Elderly Poverty in Bulgaria
“Alone, vulnerable and deprived” is how Galena Stoyanova, a pensioner and lifelong lawyer in Bulgaria, describes living conditions for elderly people in the country, in an interview with The Borgen Project. According to data from the Bulgarian National Social Security Institute (NSSI) in 2021, the total number of pensioners in Bulgaria stood at a little more than 2 million and the average pension was 566 BGN (roughly $300) per month. Data from 2022 shows that 590,000 pensioners receive a pension of 370 BGN (about $200) or less per month. Efforts are underway to address elderly poverty in Bulgaria.

Poverty Among Pensioners

The rising cost of living makes it hard for retirees to keep up and aggravates elderly poverty in Bulgaria. Stoyanova shares that the entirety of the average pensioner’s income goes toward basic needs like food, household bills and medication. Some pensioners have to compromise their health, buying only medicine of the greatest need and not everything prescribed in order to cope with the rising cost of living.

Data by Eurostat reveals that, across the EU, Bulgaria had the highest rates of severe material and social deprivation for people aged 65 and older in 2020. The rate stood at 25.7% compared to an average of 16.5% for those aged between 18 and 64 in Bulgaria.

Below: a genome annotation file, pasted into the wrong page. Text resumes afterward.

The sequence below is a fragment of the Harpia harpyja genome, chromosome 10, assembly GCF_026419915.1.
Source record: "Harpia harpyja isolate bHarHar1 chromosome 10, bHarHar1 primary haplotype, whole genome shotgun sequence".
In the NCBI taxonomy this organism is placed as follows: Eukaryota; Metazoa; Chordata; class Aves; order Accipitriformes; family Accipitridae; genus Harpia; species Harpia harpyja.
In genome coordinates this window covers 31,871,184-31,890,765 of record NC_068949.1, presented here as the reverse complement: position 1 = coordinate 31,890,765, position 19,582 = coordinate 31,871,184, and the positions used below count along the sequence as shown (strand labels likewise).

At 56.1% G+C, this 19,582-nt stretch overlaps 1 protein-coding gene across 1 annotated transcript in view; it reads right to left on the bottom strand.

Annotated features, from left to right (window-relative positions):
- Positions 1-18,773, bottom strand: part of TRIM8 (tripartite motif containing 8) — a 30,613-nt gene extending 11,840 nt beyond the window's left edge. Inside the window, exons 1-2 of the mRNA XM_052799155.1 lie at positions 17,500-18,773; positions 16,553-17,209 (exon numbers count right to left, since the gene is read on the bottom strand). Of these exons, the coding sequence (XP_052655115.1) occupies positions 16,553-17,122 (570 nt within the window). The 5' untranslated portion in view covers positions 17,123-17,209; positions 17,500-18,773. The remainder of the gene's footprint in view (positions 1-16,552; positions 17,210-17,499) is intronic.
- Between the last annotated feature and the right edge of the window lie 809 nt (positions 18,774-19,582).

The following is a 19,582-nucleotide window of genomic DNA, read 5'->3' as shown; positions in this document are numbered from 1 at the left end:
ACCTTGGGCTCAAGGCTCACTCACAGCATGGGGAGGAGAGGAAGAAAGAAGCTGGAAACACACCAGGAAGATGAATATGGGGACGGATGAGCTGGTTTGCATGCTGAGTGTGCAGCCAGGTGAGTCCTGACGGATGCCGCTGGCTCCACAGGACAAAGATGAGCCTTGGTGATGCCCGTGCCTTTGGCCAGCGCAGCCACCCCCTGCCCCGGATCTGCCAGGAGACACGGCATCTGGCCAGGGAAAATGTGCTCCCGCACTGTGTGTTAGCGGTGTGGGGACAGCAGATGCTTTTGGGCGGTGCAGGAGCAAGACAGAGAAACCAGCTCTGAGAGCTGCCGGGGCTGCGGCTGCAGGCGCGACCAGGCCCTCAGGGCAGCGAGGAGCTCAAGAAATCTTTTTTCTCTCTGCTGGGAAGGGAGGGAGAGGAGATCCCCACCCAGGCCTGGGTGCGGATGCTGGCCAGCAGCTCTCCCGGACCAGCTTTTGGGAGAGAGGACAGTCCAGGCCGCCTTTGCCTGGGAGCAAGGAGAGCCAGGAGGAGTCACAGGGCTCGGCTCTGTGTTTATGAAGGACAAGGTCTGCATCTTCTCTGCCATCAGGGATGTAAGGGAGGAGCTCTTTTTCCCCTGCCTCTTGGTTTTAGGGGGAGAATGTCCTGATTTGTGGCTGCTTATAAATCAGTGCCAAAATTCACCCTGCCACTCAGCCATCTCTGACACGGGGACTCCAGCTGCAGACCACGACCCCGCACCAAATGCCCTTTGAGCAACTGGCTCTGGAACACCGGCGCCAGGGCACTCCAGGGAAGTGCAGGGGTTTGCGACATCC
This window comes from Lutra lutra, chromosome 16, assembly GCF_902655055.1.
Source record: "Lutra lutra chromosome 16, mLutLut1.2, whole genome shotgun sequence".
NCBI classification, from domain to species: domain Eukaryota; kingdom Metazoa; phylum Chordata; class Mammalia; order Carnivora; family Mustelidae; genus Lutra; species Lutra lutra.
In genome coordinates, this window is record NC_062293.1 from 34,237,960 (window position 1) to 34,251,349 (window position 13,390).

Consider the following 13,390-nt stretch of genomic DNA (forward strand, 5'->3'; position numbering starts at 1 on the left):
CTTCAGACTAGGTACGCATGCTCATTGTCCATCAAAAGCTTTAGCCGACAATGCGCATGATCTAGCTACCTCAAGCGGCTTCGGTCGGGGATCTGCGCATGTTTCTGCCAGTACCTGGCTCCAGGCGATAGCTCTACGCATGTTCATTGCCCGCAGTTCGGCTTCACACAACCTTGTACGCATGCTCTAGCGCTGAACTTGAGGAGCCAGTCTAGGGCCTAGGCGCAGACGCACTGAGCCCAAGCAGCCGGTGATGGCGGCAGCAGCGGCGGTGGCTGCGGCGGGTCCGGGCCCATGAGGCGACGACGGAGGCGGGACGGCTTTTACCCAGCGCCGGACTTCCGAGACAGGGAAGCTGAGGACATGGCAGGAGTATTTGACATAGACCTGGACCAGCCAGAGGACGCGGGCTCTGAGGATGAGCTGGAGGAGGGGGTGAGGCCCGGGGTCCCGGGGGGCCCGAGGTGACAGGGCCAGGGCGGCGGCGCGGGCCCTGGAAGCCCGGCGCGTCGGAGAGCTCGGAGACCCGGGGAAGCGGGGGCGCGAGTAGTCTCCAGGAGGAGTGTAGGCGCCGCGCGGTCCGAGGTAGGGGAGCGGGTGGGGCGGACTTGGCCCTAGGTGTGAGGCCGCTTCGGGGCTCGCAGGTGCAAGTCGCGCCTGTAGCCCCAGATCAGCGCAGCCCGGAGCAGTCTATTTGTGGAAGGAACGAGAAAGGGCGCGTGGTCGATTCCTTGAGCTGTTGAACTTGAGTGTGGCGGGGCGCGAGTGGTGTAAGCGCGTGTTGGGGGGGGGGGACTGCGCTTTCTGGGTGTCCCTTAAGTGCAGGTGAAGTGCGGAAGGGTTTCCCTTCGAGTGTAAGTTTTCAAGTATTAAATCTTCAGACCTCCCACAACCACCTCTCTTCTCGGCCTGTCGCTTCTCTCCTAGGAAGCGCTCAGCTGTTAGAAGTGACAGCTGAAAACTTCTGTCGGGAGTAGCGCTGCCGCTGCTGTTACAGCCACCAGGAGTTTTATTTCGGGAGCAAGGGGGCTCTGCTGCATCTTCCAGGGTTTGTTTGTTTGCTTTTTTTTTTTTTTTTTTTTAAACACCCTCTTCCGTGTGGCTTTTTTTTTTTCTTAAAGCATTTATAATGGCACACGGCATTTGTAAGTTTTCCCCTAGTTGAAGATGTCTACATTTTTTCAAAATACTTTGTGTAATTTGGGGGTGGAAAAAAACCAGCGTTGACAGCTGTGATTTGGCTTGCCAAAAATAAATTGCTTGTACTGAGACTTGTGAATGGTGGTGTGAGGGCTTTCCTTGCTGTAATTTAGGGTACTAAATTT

Political Instability

Stoyanova also says that the asset ceiling of pensions continues to rise while the minimum pension has not budged in years. The political instability and economic uncertainty Bulgaria faces exacerbate living conditions for all, including the elderly.

In June 2022, a no-confidence vote dissolved Prime Minister Kiril Petkov’s government. The Petkov-led government stood in power for less than eight months, leading to a second parliamentary election in less than a year.

Bulgaria’s center-right GERB party, which has run the country for 12 years, assumed command once again but is the “target of widespread corruption accusations,” according to Radio Free Europe/Radio Liberty.

The shifts in the government lead to the economic instability that has an impact on elderly poverty in Bulgaria. The pension system is “fundamentally unstable” and recent pension reforms may worsen this. As an expert in the legal field, Stoyanova says elderly poverty in Bulgaria is an issue that politicians often overlook.

The Baba Residence

An initiative, the Baba Residence, which native Bulgarian Yani Taneva launched, aids isolated elderly people living in low-density villages by connecting them with urban youth. The project’s main goal is to engage young people’s entrepreneurial spirits and connect them with the traditional culture of the elderly by encouraging participants to spend a month living and learning in the villages. So far, the organization has managed to help more than 1,500 citizens across 36 villages.

In an interview with The Borgen Project, Militsa Dzhandzhova, manager of the Baba Residence project, shares that project participants created strong bonds with locals and developed original business ideas.

Baba Residence Initiatives

Some of the initiatives include transforming a dysfunctional school into a community center that hosts local photography exhibitions, cooking festivals and textile fairs. The renovation helped bring people to the villages and tackled the isolation that the elderly experience by giving them the opportunity to showcase their skills and even earn money while doing so.